The FDA states new diabetes drugs now need to show a lack of cardiovascular toxicity. Despite initial reservations, companies are cooperating, and some are even seeking the holy grail of cardioprotection.
JNC 8 and ATP 4 are MIA. Should clinicians be POed? Here are explanation, speculation, and a little news about what all seem to agree is an unusually long delay in releasing NHLBI guidelines on risk-factor management.
Cardiovascular disease is the biggest epidemic the world has ever known, "bigger than HIV," affecting nearly one in three individuals. Given the magnitude of the epidemic and the ensuing worldwide shortage of cardiologists and specialists to treat cardiovascular morbidities, there is a need for new treatment paradigms, say researchers. That's where the polypill comes in.
Approximately 17 000 athletes from 200 countries have descended on London for the 2012 Olympic Games. Medical teams, including a staff of cardiologists, have been preparing for years to ensure the games go off without a hitch; the last thing anyone wants is an athlete dying of sudden cardiac arrest with the whole world watching.
A Cleveland-based company is offering a multibiomarker inflammation test that it claims offers "additive and complementary insight into an individual's risk for heart disease and cardiac events." Experts who spoke with heartwire agree there is an urgent need for simple, precise prediction tools, but whether the time has come for a multimarker blood test that patients can pay for out of pocket is hot-button issue.
Expiration of the clopidogrel patent draws a close to a "fascinating era" in cardiovascular medicine, say experts, having had its largest impact in the ACS and poststenting settings. Yet even as the patent expires there remain some unanswered questions, particularly given the emergence of platelet function and genetic testing for clopidogrel metabolism.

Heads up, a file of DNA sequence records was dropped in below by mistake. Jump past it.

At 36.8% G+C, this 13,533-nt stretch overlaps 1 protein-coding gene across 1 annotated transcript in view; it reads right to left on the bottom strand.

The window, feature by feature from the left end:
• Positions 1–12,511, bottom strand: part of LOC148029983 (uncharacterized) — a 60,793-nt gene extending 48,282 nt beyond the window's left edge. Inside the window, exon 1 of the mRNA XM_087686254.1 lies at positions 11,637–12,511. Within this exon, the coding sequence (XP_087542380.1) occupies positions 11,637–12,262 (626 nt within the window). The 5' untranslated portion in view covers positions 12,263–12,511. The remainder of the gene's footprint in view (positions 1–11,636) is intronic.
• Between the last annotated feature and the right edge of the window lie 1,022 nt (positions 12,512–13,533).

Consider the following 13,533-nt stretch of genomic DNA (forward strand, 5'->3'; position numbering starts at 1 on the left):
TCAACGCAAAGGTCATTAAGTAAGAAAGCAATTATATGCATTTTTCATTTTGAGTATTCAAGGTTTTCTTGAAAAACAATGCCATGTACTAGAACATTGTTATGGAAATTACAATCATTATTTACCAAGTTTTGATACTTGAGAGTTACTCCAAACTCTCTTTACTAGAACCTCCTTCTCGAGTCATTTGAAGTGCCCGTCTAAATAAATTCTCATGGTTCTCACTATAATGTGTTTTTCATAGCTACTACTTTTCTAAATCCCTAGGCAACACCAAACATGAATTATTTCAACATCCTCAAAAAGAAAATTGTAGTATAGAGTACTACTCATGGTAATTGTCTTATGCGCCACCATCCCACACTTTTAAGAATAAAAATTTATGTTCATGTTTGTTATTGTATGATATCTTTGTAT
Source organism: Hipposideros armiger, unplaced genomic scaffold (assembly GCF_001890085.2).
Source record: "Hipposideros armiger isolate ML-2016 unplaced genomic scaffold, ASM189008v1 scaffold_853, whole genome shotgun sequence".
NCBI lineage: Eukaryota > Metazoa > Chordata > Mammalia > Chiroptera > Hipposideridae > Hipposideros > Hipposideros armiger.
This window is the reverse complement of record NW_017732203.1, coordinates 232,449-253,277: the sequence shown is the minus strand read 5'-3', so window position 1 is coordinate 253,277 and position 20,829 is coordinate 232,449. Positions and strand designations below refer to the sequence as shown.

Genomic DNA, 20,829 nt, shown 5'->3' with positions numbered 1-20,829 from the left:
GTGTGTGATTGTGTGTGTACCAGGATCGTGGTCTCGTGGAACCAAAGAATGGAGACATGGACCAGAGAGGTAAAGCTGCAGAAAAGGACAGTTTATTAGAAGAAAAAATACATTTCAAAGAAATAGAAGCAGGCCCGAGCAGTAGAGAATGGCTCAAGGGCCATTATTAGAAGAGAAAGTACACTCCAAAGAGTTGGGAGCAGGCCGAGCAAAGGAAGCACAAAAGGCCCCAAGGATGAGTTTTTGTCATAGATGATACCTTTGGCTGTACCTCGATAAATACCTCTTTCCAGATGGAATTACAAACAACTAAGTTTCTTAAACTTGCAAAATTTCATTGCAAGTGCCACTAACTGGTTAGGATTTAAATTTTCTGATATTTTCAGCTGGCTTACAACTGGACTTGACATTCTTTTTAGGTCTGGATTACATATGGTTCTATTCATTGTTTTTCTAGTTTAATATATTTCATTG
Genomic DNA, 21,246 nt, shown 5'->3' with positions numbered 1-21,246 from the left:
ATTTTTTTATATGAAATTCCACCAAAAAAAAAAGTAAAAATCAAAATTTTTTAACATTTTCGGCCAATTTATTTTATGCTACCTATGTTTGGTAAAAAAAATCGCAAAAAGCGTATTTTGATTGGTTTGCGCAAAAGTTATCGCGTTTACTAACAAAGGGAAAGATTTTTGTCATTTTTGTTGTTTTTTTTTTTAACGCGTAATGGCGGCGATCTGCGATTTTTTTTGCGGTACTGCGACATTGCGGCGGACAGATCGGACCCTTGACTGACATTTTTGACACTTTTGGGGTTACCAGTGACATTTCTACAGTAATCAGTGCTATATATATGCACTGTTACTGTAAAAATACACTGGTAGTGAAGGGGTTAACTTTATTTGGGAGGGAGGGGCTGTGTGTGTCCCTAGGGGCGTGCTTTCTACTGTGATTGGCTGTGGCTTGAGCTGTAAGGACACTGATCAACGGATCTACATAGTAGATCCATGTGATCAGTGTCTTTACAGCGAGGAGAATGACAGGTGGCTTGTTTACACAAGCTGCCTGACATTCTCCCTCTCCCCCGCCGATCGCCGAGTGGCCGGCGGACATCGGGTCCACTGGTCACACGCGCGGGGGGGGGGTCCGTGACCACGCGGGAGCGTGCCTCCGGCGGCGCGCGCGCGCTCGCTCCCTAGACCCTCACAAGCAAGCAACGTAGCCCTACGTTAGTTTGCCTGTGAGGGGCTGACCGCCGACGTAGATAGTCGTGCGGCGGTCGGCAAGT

For people living with a left ventricular assist device, knowing a few simple tricks can make life a bit easier. Others with LVADs make good teachers, but increasingly, LVAD recipients are looking online for answers to their questions.
The poll was intended to assess physicians' concerns about the risk of diabetes in patients treated with statin therapy as well as the potential for cognitive changes; it is in response to recent labeling changes approved by the FDA. For both potential side effects, physician responses point to a disconnect between level of concern and what they are actually seeing in practice.
The Society of Vascular Surgery's decision to publish its own guidelines on management of extracranial carotid disease after already signing on to a multisociety guidance on carotid disease is not sitting well with leaders of some of the other professional societies.
A unique "medical mission" using handheld echo in a remote rural population in India is being hailed as a success after cardiologists around the globe logged on over a two-day period to read the echocardiograms of unseen patients half a world away.
The field of flavonoids and polyphenols continues to attract a massive amount of interest, from researchers and the public alike. But can health really be improved by eating chocolate and drinking red wine?
What made headlines in 2011? Everything from novel oral anticoagulants, blockbuster trials stopped early, and a new scrutiny on procedure appropriateness. heartwire reporters called up cardiologists across 11 different subspecialties to ask them what they thought the biggest news was in their field this past year.
Is elective angioplasty without surgical backup on-site safe and effective enough for the US? Where would you send a family member? Sparks flew on both sides of the debate, as captured in a survey conducted jointly by theheart.org and US News & World Report.